And while countries with large populations can afford to operate with tiered education systems and still produce a large number of capable workers, to compete globally, the less populous United States must ensure every child is prepared to enter the workforce.
That means providing an adequate education for all students, like the ones growing up in Newark, where boarded up buildings and littered streets just a few miles from Newark Tech tell a story of neighborhoods and childhoods mired in poverty and violence.
At Newark Tech, senior Langston Tisdale II exudes the air of a rising young executive, with his confident tone and big-rimmed glasses. The hoodie and T-shirt he wears serve as a reminder that he is still just a teenager.
“When you hear ‘business,’ it really applies to everything,” he said. “Business is the foundation of all careers in America. It’s the foundation of a lot of things.”
When it came time to select a high school, Tisdale, 17, looked into some of the higher-performing options in the Newark Public Schools. But even the best options came with stories of fights, high drop-out rates and poor academics.
“Those aren’t schools with the best reputations,” he said.
Tisdale wanted better. He found out about Newark Tech and decided to try its career offerings.
Research consistently shows that students who can make connections between what they learn in high school and future careers are more likely to graduate. One study by the Bill and Melinda Gates Foundation reports that 81 percent of high school drop-outs say that having relevant, real-world opportunities would have kept them in high school. Nationally, about 90 percent of students who participate in career programs graduate from high school, compared with about 75 percent overall.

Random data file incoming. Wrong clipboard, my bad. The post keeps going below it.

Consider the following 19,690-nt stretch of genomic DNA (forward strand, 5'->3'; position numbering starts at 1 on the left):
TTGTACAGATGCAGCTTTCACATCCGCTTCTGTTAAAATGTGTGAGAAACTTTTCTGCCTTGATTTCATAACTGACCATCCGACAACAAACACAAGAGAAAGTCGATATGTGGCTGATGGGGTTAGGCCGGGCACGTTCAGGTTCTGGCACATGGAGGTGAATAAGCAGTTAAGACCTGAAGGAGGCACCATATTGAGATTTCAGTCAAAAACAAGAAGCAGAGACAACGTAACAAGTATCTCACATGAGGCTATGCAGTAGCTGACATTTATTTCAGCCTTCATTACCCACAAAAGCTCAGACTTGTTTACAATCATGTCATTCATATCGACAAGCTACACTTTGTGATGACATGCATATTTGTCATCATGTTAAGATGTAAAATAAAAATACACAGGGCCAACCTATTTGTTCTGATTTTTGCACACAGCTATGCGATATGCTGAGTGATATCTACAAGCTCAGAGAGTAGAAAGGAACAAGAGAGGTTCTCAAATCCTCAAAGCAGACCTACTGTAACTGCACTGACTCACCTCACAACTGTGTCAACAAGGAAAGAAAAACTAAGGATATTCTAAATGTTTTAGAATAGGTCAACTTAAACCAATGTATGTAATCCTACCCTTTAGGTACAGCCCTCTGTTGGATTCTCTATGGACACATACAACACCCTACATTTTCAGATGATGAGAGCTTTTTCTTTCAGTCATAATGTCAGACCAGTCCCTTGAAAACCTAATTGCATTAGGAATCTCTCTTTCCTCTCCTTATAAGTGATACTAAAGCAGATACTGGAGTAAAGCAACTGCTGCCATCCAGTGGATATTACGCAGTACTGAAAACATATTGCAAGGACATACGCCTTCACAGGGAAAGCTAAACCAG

In New York State, 84 percent of students enrolled in career programs finish high school, compared with 57 percent in the state’s large urban school systems.
That reality has encouraged educators in other parts of the country to make career programs a priority. Yet progress in that area has been slow in New York, despite support from some of the state’s top education leaders. The state’s stringent graduation standards, which require students to pass five Regents exams to earn a diploma, prohibit many students – especially those who are behind academically – from taking vocational classes. State education leaders have pushed for years to create a career pathways diploma in lieu of the Global Studies Regents. The Board of Regents has yet to approve that option.
The Buffalo schools offer some successful career programs, notably the Emerson School of Hospitality. But that school can’t keep up with the demand, and each year hundreds of students get turned away.